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Crybaby Bridge is a nickname given to some bridges in the United States. The name often reflects an urban legend that the sound of a baby can be, or has been, heard from the bridge. Many are also accompanied by an urban legend relating to a baby or young child/children where the mother threw her baby off the bridge and felt so bad that she killed herself. She now looks for her baby while crying in the river sadly.
A bridge on Sleepy Hollow Road near the border between Jefferson and Oldham counties in Kentucky was known as Crybaby Bridge. Reportedly, mothers would drop their unwanted, sick, or deformed babies off the bridge to drown in the water, and their crying can still be heard there. The original bridge has been replaced by a newer one made of steel and concrete. The bridge is one of several rumors about locations along Sleepy Hollow Road.
Egypt Road, Salem
Although the bridge is off of Egypt Road near Salem, Ohio, it is actually on what used to be West Pine Lake Roads., which now dead-ends to the east of the bridge. Legends attribute the crying baby to one that fell in and accidentally drowned. There is also a rumor that there is a cult of some sort in the woods surrounding the bridge. In 2010, there was a murder of an elderly woman that was found, strangled to death, and burned just off the bridge.
In Weird Maryland: Your Travel Guide to Maryland's Local Legends and Best Kept Secrets, authors Matt Lake, Mark Moran, and Mark Sceurman include three first-person narratives of crybaby bridge experiences in Maryland. The locations mentioned are the Governor's Bridge Road bridge, one on Lottsford Vista Road, and a third unspecified but possibly described the Lottsford Vista Road bridge as well. The latter narratives make mention of purported Satanic churches near the bridge and the appearance of the Goatman.
"Crybaby Bridge", or "Spook Bridge", located about 25 miles west of Texarkana, runs across county road 4130, located 4 miles south of De Kalb, Texas. Legend says that a mother driving a car plunged into the creek, and the baby drowned in the near-freezing waters.
Jack Creek, a stream west of Lufkin, Texas, has for years been known as Cry Baby Creek, supposedly because a woman and a baby died when their auto veered off a wooden bridge and fell into the steep creek. Annette Sawyer of Lufkin said visitors who come to the site at night claim they have heard sounds resembling a baby crying. One visitor supposedly found the imprint of a baby's hand on her auto window after returning from the bridge.
"Sarah Jane Bridge" on East Port Neches Avenue in Port Neches, Texas, is said to be the bridge from which a baby of the same name was thrown into the alligator-infested water by a man who had murdered the child's mother. It is said Sarah Jane can be heard crying from the water when one stands on the bridge on hot summer nights. The child's mother, a headless ghost wandering the woods nearby, can also be heard whispering "Sarah Jane" as she searches the forest with a lantern. The legendary Sarah Jane is Sarah Jane Block, who lost no children and lived to the age of 99.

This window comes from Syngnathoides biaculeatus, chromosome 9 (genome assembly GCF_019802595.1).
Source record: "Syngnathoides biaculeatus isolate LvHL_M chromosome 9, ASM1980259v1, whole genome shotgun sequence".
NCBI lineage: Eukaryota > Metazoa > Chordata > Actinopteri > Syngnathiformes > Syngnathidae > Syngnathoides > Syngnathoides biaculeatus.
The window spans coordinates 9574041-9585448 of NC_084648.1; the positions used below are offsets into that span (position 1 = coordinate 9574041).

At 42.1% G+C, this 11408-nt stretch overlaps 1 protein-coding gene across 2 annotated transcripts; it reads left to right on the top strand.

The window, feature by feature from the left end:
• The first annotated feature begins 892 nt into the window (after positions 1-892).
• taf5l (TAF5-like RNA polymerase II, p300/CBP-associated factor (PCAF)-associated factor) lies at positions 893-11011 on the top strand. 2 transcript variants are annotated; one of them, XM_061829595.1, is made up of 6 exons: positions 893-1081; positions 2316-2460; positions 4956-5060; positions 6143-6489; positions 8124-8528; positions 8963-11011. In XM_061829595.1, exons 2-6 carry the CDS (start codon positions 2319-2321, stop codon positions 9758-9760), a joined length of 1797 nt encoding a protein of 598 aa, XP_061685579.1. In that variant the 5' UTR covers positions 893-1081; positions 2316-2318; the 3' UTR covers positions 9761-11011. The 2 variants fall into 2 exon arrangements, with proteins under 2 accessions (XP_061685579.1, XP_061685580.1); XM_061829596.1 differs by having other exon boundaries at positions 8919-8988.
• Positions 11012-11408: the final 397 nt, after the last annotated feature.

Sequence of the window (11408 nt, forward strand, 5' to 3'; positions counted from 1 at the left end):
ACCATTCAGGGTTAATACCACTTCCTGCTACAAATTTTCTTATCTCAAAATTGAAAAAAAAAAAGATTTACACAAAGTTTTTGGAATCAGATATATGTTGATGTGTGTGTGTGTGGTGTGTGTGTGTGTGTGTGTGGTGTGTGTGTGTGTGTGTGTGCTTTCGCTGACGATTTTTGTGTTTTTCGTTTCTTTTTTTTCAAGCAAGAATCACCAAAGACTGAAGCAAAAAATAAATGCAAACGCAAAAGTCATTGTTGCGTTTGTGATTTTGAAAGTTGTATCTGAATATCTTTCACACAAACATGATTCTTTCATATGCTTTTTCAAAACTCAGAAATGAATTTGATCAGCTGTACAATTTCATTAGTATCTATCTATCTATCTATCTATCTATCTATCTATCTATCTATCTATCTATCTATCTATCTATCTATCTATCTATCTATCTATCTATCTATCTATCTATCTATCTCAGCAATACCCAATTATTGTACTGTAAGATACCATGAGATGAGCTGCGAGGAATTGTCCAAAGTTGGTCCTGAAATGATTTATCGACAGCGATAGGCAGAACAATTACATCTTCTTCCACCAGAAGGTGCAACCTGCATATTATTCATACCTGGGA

In 1999, Maryland folklorist Jesse Glass presented a case against several crybaby bridges being genuine folklore, contending that they were instead fakelore that was knowingly being propagated through the internet.
Among Glass' examples was the story of a bridge located in Westminster, Maryland, which concerned the murder of escaped slaves and African American children. It's located specifically on Rockland Road, just off of Uniontown Road outside of Westminster's city limits past Rt. 31. In the 1800s, the story held, unwanted black babies were drowned by being thrown off this bridge. Regional newspapers, such as the American Sentinel and the Democratic Advocate, which usually covered racially motivated murders of the period, make no mention of the events described online.
However, in their book Weird U.S.: Your Travel Guide to America's Local Legends and Best Kept Secrets, authors Mark Moran and Mark Sceurman relate the story of a purported crybaby bridge on Lottsford Vista Road between Bowie and Upper Marlboro, asserting that this bridge has "made believers out of many skeptics." The text included from their informant makes no mention of escaped slaves but does repeat a familiar component of such legends: an out-of-wedlock birth.
- "Kentuckiana's Monsters, Myths and Legends - Sleepy Hollow Road". 31 July 2014.
- "Coroner: Woman strangled, body burned off Egypt Road". www.salemnews.net. Archived from the original on 2013-02-22. Retrieved 2012-12-02.
- Matt Lake, Mark Moran and Mark Sceurman: Weird Maryland: Your Travel Guide to Maryland's Local Legends and Best Kept Secrets Page 178 Sterling Publishing Company, Inc., ISBN 1-4027-3906-0 Accessed via Google Books August 17, 2008
- Bowman, Bob. "Roaming Around East Texas". www.texasescapes.com. Texas Escapes. Retrieved 23 February 2020.
- Bowman, Bob. "Lufkin Landmarks and Attractions". Best of East Texas.
- Cunningham, Carl (1998-10-28). "Spooky legend lives on". The Mid County Chronicle. Retrieved 2009-05-06.
- Sanders, Ashley (2007-10-30). "The many legends of Sara Jane Road". Port Arthur News. Archived from the original on 2007-10-31. Retrieved 2009-05-06.
- "The University of Pennsylvania Online Books Page for The Witness; Slavery in Nineteenth Century Carroll County, Maryland". Onlinebooks.library.upenn.edu. 2013-10-25. Retrieved 2019-08-27.
- Moran; Sceurman, p.22
- Mark Moran and Mark Scuerman (2004). Weird U.S.: Your Travel Guide to America's Local Legends and Best Kept Secrets. Barnes & Noble. ISBN 978-0-7607-5043-8.